Situated at the strategically important crossroads where Europe meets Asia, Georgia has a unique and ancient cultural heritage, and is famed for its traditions of hospitality and cuisine.
Over the centuries, Georgia was the object of rivalry between Persia, Turkey and Russia, before being eventually annexed by Russia in the 19th century.
Since emerging from the collapsing Soviet Union as an independent state in 1991, Georgia has again become the arena of conflicting interests, this time between the US and a reviving Russia. Tense relations with Russia have been further exacerbated by Moscow's support for the separatist regions of Abkhazia and South Ossetia.
Georgia's brief interlude of independence after the 1917 Bolshevik revolution in Russia ended when it was invaded by the Soviet Red Army in 1921 and incorporated into the Soviet Union a year later.
Efforts are being made to restore the capital Tbilisi's historic centre
The US has a major strategic interest in the country, having invested heavily in an oil pipeline from Azerbaijan via Georgia to Turkey. The Georgian armed forces have been receiving US training and support.
Increasing US economic and political influence in the country has long been a source of concern for the Kremlin, as have Georgia's aspirations to join NATO and the EU.
Tensions between Moscow and Tbilisi are never far from the surface and in August 2008 flared up into an armed conflict triggered by clashes between Georgian troops and South Ossetian separatist forces.
Following the collapse of communism in the USSR in 1991, Georgians voted overwhelmingly for the restoration of independence and elected nationalist leader Zviad Gamsakhurdia as president. However, Gamsakhurdia was soon overthrown by opposition militias which in 1992 installed former Soviet Foreign Minister Eduard Shevardnadze as the country's new leader.
During his 11 years in office, the Georgian people felt increasingly at the mercy of poverty, corruption and crime. He was ousted in November 2003 following mass demonstrations over the conduct of parliamentary elections.
Conflict over Georgia's separatist regions led to war with Russia in 2008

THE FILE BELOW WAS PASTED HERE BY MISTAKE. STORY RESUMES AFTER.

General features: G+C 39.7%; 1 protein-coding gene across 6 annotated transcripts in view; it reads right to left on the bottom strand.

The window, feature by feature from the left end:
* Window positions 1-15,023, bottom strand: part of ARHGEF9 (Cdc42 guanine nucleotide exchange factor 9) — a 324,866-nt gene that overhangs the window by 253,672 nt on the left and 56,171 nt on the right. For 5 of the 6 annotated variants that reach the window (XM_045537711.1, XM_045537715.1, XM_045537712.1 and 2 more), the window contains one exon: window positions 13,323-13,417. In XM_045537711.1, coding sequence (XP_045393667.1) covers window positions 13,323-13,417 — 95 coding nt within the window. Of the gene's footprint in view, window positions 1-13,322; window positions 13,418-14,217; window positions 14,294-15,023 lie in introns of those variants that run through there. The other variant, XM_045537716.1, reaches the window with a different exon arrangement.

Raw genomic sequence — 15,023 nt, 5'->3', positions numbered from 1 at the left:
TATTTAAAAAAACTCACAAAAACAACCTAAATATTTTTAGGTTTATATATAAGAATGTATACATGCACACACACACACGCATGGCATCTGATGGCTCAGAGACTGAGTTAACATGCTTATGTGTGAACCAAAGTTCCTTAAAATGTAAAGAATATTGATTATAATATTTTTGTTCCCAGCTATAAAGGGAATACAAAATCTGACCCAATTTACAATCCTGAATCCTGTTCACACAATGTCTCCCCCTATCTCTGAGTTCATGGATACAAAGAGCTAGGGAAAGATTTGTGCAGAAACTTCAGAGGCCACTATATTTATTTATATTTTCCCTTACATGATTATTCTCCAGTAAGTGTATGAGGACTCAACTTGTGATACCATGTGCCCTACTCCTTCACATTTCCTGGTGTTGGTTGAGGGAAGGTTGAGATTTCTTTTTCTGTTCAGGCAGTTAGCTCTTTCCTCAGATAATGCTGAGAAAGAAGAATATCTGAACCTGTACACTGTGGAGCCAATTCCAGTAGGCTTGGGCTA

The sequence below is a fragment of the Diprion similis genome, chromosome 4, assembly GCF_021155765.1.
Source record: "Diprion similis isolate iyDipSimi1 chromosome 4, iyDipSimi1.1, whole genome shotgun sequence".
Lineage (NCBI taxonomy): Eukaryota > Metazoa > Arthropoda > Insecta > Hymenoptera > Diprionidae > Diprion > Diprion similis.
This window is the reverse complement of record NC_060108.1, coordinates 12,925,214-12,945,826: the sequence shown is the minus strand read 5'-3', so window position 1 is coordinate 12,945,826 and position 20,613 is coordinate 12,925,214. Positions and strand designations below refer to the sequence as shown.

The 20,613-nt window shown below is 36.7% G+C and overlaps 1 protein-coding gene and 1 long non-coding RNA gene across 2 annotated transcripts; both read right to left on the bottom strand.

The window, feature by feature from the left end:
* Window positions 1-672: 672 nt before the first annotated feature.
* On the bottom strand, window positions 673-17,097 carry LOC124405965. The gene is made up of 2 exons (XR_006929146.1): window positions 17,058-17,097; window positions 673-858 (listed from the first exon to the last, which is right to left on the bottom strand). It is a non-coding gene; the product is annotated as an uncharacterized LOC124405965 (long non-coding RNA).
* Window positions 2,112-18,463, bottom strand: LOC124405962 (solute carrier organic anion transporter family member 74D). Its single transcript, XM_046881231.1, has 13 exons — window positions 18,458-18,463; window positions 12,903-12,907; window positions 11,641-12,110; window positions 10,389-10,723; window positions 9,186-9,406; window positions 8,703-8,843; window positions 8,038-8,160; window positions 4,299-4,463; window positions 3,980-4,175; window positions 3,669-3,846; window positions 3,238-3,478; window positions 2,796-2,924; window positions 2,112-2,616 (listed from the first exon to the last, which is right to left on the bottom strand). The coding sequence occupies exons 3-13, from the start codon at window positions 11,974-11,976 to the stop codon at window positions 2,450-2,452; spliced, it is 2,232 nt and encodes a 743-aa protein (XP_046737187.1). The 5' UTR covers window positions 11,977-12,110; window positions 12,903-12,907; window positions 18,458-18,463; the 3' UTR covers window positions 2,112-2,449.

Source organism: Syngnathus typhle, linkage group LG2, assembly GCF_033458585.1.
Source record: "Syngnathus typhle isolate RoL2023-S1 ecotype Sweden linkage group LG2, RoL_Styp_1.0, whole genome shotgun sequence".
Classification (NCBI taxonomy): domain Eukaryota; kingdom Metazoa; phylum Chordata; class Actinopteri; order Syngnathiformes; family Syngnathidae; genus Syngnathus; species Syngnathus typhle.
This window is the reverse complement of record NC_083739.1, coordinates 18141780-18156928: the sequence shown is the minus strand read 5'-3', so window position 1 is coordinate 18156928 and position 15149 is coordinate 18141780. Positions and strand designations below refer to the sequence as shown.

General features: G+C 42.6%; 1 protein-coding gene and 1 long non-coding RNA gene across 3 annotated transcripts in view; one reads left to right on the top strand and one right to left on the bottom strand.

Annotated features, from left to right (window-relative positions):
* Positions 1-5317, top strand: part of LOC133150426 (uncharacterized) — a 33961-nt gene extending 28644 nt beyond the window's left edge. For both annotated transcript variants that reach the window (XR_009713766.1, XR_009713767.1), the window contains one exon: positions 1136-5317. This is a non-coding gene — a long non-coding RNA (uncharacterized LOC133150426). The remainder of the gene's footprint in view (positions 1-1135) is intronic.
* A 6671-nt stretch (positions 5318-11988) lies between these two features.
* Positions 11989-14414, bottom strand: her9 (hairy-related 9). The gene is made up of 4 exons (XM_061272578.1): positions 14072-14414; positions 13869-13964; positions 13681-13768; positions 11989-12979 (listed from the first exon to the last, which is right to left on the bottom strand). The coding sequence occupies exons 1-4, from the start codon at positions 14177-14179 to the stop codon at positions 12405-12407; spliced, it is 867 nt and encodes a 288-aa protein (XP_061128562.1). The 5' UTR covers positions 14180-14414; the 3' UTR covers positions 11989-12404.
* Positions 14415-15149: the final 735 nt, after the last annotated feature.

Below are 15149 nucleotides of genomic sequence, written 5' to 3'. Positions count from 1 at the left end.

Once a relatively affluent part of the USSR, with independence Georgia lost the cheap energy to which it had access in the Soviet period. As relations between Georgia and Russia deteriorated, Moscow did not flinch from tightening the economic screws, and the rupturing of trading ties caused the Georgian economy to nose-dive.
Georgia has been heavily dependent on Russia for its energy supply. Like some other republics of the former Soviet Union, it saw the price of gas supplied by the Russian gas giant Gazprom rise sharply in January 2006. Gazprom has since doubled the price again. It is no coincidence that Georgia has started receiving an increasing proportion of its gas from Azerbaijan.
Since independence, the people of Georgia have endured periods of civil war and unrest as well as violence related to the independence aspirations of the breakaway regions of Abkhazia and South Ossetia. Both regions had close ties with Moscow, which in August 2008 announced it was formally recognising their independence.
Russian troops had operated there since the early 1990s, and were regularly accused by Georgia of siding with the separatists.
- Full name: Georgia
- Population: 4.3 million (UN, 2011)
- Capital: Tbilisi
- Area: 69,700 sq km (26,911 sq miles)
- Major language: Georgian, Russian widely spoken
- Major religion: Christianity
- Life expectancy: 71 years (men), 77 years (women) (UN)
- Monetary unit: 1 lari = 100 tetri
- Main exports: Scrap metal, wine, fruit
- GNI per capita: US $2,690 (World Bank, 2010)
- Internet domain: .ge
- International dialling code: +995
President: Mikhail Saakashvili
Mikhail Saakashvili was elected president in January 2004, and won a second term in an early election in January 2008, called in response to opposition protests.
President Saakashvili has pursued a strongly pro-Western course
In 2004, Mr Saakashvili led the ''Rose Revolution'' protests which forced his predecessor as president, Eduard Shevardnadze, to resign, riding a wave of popular anger at a parliamentary rigged election. He won an overwhelming majority in the subsequent presidential election.